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#1300676 - 11/06/09 05:46 PM this is where too many notes are meaningful
tremens, delirium Offline
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Registered: 10/16/09
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#1300701 - 11/06/09 06:28 PM Re: this is where too many notes are meaningful [Re: tremens, delirium]
Othello Offline
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Registered: 06/06/07
Posts: 121
Tremens, you seem to have a penchant for "older" sound. Is that your basis of what constitutes "meaningful?"

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#1300714 - 11/06/09 06:47 PM Re: this is where too many notes are meaningful [Re: Othello]
tremens, delirium Offline
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Registered: 10/16/09
Posts: 155
Originally Posted By: Othello
Tremens, you seem to have a penchant for "older" sound. Is that your basis of what constitutes "meaningful?"


not at all, nothing against modern jazz (Makowicz is very much modern player) but please include some melody/message in your playing not just scales and passages.

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#1300831 - 11/06/09 11:03 PM Re: this is where too many notes are meaningful [Re: tremens, delirium]
Othello Offline
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Registered: 06/06/07
Posts: 121
I tend to agree with that statement.

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#1300838 - 11/06/09 11:28 PM Re: this is where too many notes are meaningful [Re: Othello]
jazzwee Online   content
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Registered: 04/25/07
Posts: 7086
Loc: So. California
But Delirium, you are so inconsistent. Macowicz is not playing anything unique. He's playing a fixed ostinato on the LH and RH is playing what most Jazz players play. Notes that fit the chord. In this case a simple blues.

You make statements about "scales and passages". Are you implying that Michel Petrucciani plays scales and passages? What exactly was Michel playing that didn't fit your mold here? I'm not clear.

Now we've had this discussion long ago and you pointed to this same guy Makowicz. He may have the technique but I don't see him breaking new ground. So he's some European version of Oscar Peterson? Even Peterson plays tons of licks and runs (your scale passages?).

So where are we? I'm really confused.

We all have our favorites and most of my favorites are "Many notes" guys: Keith, Herbie, Chick, Bill. So tell me specifically where they are playing the wrong notes for you. I just want to define this because it is so unclear.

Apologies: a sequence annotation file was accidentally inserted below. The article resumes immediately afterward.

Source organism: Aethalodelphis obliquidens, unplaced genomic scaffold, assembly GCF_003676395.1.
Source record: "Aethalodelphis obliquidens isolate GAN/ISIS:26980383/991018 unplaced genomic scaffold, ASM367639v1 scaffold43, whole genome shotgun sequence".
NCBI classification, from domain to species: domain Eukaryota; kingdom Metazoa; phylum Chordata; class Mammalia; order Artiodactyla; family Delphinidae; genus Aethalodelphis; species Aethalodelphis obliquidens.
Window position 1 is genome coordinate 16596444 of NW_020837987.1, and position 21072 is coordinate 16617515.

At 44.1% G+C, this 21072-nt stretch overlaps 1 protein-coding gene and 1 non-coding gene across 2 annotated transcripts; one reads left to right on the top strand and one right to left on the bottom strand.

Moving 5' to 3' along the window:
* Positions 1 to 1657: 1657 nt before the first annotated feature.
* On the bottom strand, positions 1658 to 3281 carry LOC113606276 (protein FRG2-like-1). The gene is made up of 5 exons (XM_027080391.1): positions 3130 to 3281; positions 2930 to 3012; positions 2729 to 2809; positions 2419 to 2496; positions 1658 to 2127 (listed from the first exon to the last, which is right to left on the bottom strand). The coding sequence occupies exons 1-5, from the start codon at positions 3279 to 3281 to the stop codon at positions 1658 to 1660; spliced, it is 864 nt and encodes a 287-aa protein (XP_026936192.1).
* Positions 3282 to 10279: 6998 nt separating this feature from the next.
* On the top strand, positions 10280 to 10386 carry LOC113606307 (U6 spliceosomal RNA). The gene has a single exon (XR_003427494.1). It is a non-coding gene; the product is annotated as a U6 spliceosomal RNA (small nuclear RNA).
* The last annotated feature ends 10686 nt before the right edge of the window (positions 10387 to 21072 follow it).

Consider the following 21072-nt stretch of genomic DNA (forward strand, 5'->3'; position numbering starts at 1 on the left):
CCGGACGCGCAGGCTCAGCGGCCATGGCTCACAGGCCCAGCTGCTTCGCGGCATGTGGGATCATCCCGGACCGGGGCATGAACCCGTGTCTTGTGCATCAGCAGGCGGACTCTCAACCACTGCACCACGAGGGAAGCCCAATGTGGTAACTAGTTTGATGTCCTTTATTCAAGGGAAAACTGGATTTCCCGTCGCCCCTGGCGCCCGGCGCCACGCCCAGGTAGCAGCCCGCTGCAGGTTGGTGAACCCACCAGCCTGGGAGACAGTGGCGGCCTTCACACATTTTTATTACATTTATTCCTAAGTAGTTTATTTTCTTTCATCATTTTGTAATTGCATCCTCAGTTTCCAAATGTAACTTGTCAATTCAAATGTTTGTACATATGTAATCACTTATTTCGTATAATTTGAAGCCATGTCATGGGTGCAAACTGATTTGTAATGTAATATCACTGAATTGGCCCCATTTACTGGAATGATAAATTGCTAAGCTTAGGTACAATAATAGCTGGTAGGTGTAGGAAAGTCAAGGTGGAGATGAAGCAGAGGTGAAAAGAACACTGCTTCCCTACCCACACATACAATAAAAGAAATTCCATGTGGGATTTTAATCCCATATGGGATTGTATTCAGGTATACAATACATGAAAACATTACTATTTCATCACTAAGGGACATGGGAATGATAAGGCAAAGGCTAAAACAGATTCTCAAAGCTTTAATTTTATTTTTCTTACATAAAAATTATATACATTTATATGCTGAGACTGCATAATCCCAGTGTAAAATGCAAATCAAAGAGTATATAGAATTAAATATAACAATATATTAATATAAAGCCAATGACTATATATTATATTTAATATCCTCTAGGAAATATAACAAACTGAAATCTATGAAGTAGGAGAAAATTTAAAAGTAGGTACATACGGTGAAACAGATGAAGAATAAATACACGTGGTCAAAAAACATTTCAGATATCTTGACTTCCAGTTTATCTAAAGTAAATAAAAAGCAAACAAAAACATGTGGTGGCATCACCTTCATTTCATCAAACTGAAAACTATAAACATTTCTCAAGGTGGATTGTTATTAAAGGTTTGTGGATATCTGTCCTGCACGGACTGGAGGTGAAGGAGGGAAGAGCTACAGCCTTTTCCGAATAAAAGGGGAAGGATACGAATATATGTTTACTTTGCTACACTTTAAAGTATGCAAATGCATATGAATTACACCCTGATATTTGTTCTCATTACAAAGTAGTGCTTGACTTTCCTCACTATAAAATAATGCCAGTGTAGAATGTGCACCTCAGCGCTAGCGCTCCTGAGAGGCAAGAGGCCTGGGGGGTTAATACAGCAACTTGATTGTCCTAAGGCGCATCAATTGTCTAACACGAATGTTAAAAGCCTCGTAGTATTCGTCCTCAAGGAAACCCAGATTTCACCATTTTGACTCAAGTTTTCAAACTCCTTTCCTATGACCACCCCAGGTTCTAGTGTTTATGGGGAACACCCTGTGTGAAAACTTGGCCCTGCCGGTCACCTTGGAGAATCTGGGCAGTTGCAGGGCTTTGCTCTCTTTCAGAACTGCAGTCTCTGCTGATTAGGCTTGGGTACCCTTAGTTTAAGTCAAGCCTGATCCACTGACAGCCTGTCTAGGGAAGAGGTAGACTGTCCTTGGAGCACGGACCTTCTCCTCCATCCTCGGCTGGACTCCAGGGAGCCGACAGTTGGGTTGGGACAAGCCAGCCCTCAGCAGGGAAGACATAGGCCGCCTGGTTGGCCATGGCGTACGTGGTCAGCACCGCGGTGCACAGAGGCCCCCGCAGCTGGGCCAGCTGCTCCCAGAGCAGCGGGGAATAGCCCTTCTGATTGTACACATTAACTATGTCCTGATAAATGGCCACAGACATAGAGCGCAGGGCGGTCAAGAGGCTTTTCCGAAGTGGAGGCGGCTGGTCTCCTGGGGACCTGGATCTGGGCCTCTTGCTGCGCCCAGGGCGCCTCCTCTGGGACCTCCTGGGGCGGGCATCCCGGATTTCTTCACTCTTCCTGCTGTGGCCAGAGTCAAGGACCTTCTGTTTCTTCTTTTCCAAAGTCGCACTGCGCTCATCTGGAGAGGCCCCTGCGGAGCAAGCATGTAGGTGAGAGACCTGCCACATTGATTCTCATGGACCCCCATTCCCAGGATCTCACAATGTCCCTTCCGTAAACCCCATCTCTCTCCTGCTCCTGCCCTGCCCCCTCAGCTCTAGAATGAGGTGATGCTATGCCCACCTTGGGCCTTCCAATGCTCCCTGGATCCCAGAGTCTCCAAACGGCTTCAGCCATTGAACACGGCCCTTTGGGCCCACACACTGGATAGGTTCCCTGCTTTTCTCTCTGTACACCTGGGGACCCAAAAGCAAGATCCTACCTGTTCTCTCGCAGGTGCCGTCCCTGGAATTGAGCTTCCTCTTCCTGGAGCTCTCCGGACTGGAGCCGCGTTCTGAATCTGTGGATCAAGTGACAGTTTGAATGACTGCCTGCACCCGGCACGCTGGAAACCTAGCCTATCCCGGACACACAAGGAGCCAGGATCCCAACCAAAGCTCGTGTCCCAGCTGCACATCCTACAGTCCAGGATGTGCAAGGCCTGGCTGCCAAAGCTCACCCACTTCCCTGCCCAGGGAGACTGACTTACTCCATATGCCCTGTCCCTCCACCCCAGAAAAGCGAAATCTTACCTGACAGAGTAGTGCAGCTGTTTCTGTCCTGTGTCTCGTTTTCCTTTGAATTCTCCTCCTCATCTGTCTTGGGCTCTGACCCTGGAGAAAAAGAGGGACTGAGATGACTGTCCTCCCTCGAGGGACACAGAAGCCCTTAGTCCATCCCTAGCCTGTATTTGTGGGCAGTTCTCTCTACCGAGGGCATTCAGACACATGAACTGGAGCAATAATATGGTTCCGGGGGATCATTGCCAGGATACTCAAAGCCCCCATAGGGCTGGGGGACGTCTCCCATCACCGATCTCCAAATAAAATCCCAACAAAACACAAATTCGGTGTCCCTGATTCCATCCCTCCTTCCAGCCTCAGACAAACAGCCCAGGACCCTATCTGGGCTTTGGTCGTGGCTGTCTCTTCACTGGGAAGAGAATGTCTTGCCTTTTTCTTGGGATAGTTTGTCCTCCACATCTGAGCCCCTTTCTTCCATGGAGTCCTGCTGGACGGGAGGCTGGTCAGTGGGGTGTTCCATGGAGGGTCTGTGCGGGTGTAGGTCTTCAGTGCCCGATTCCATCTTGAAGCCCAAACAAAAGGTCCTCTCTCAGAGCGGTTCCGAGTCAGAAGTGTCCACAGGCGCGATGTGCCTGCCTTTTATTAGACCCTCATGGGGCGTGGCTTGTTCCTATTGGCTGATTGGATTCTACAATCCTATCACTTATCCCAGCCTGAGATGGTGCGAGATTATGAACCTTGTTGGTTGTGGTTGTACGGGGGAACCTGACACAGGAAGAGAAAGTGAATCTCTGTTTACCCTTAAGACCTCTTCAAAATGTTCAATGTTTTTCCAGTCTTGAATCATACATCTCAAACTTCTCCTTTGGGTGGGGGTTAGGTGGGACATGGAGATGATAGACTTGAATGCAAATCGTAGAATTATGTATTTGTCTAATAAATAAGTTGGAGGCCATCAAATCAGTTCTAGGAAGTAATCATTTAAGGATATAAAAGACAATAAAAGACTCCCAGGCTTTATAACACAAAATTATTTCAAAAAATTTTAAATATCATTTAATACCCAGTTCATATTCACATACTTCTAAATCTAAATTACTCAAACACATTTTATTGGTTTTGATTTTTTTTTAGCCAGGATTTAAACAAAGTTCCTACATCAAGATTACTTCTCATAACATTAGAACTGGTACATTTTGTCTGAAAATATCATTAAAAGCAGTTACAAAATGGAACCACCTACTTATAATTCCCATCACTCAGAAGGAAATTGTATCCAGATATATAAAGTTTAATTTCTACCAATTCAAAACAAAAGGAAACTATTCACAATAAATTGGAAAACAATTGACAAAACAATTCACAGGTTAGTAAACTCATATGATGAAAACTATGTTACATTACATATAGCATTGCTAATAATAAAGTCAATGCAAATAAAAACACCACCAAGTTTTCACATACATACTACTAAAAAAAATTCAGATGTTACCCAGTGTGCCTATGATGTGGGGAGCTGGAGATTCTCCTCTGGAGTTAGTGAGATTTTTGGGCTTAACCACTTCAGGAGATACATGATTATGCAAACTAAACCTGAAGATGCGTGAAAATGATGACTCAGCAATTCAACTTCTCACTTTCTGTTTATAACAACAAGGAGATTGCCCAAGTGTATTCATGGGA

Long ago you said you preferred this Makowicz to Jarrett. Well Makowicz is playing MORE NOTES than what Jarret usually plays. Jarrett is all about melody and each note is perfectly chosen. You don't believe me? Slow down the recordings. They sound as good in slow motion as at tempo.
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#1300857 - 11/07/09 12:11 AM Re: this is where too many notes are meaningful [Re: jazzwee]
tremens, delirium Offline
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Posts: 155
Jazzwee, let's not be so literal here - you should know that "too many notes" was the joke from Amadeus movie, besides you know me, I appreciate technique as well as musicality.
But again - give me melody, something to remember, something unique and you can play as many notes as you will. Guys you have mentioned do that WITH licks, scales etc and they are popular - same as Corea, Matheny, Holland. But we have only few jazzers like these comparing to rock/pop, why?
BTW Jazz sax players made me hate this instrument....
Michel Petrucciani played in that c jam blues similar patterns all over again, again nothing against him but to me it was more like etude.

Regarding Makowicz and Jarrett - I was just saying Adam's technique is FAR better then Keith - Adam's mastery been compared to Art Tatum and Oscar Peterson, so you can say Makowicz is kinda Oscar from Europe.

P.S
I love that interpretation of God Bless the Child by Jarrett, you're right he plays melody nicely:
http://www.youtube.com/watch?v=7Al2MDJL7oY

That's why he is popular - because he didn't forget that music is all about melody and story and he has something to say (although he's a jerk).

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#1300863 - 11/07/09 12:29 AM Re: this is where too many notes are meaningful [Re: tremens, delirium]
jazzwee Online   content